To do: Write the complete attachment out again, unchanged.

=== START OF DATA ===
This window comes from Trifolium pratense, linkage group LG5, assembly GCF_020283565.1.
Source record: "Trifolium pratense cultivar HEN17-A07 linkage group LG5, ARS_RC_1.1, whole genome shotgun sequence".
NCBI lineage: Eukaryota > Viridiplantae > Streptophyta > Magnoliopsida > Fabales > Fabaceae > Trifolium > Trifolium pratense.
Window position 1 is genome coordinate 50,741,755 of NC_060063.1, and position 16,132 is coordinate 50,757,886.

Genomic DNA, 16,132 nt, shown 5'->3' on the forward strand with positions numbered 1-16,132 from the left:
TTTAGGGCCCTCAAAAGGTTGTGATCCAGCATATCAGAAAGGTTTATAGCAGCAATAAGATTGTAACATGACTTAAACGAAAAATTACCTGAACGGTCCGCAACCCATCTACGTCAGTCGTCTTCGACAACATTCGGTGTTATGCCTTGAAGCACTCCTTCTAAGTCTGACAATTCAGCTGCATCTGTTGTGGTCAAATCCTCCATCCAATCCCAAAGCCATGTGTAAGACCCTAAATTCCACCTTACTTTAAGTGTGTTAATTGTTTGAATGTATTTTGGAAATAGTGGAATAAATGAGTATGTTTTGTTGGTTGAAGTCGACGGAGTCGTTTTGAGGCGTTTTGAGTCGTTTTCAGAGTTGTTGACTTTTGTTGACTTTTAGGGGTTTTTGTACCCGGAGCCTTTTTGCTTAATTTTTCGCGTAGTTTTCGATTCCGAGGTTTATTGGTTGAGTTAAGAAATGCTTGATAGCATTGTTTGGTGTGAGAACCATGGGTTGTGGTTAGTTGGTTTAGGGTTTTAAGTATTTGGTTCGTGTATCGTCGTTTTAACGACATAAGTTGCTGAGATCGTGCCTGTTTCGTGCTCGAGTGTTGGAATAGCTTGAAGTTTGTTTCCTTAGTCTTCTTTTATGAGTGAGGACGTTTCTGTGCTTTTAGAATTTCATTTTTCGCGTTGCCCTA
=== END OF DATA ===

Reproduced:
This window comes from Trifolium pratense, linkage group LG5, assembly GCF_020283565.1.
Source record: "Trifolium pratense cultivar HEN17-A07 linkage group LG5, ARS_RC_1.1, whole genome shotgun sequence".
NCBI lineage: Eukaryota > Viridiplantae > Streptophyta > Magnoliopsida > Fabales > Fabaceae > Trifolium > Trifolium pratense.
Window position 1 is genome coordinate 50,741,755 of NC_060063.1, and position 16,132 is coordinate 50,757,886.

Genomic DNA, 16,132 nt, shown 5'->3' on the forward strand with positions numbered 1-16,132 from the left:
TTTAGGGCCCTCAAAAGGTTGTGATCCAGCATATCAGAAAGGTTTATAGCAGCAATAAGATTGTAACATGACTTAAACGAAAAATTACCTGAACGGTCCGCAACCCATCTACGTCAGTCGTCTTCGACAACATTCGGTGTTATGCCTTGAAGCACTCCTTCTAAGTCTGACAATTCAGCTGCATCTGTTGTGGTCAAATCCTCCATCCAATCCCAAAGCCATGTGTAAGACCCTAAATTCCACCTTACTTTAAGTGTGTTAATTGTTTGAATGTATTTTGGAAATAGTGGAATAAATGAGTATGTTTTGTTGGTTGAAGTCGACGGAGTCGTTTTGAGGCGTTTTGAGTCGTTTTCAGAGTTGTTGACTTTTGTTGACTTTTAGGGGTTTTTGTACCCGGAGCCTTTTTGCTTAATTTTTCGCGTAGTTTTCGATTCCGAGGTTTATTGGTTGAGTTAAGAAATGCTTGATAGCATTGTTTGGTGTGAGAACCATGGGTTGTGGTTAGTTGGTTTAGGGTTTTAAGTATTTGGTTCGTGTATCGTCGTTTTAACGACATAAGTTGCTGAGATCGTGCCTGTTTCGTGCTCGAGTGTTGGAATAGCTTGAAGTTTGTTTCCTTAGTCTTCTTTTATGAGTGAGGACGTTTCTGTGCTTTTAGAATTTCATTTTTCGCGTTGCCCTA